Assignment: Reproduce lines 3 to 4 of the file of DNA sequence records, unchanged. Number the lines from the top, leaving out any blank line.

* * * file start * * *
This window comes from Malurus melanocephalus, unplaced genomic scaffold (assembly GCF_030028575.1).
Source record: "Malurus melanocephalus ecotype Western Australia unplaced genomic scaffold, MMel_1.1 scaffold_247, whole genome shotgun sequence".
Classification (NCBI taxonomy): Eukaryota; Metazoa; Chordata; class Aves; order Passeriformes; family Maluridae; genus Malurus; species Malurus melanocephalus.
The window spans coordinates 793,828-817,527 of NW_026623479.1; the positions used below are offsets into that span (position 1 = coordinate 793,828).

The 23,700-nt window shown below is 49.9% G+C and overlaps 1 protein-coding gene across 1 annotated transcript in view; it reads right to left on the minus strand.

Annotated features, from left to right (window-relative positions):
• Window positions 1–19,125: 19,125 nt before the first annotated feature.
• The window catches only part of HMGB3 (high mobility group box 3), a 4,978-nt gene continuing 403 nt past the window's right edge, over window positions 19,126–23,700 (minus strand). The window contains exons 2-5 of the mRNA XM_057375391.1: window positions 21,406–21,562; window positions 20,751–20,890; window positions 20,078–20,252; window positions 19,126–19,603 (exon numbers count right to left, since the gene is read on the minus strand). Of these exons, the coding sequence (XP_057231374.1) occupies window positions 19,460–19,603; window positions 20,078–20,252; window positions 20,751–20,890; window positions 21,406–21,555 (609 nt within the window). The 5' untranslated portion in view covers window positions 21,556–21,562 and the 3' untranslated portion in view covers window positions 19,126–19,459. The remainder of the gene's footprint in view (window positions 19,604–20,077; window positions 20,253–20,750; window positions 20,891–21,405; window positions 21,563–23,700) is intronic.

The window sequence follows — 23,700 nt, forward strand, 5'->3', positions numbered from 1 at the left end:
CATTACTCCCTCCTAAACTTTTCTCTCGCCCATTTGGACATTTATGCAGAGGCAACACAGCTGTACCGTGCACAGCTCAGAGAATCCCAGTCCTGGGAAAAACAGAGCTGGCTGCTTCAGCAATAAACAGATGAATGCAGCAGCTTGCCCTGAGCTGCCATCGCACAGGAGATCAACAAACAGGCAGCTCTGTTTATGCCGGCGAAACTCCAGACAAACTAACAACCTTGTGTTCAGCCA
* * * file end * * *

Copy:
Classification (NCBI taxonomy): Eukaryota; Metazoa; Chordata; class Aves; order Passeriformes; family Maluridae; genus Malurus; species Malurus melanocephalus.
The window spans coordinates 793,828-817,527 of NW_026623479.1; the positions used below are offsets into that span (position 1 = coordinate 793,828).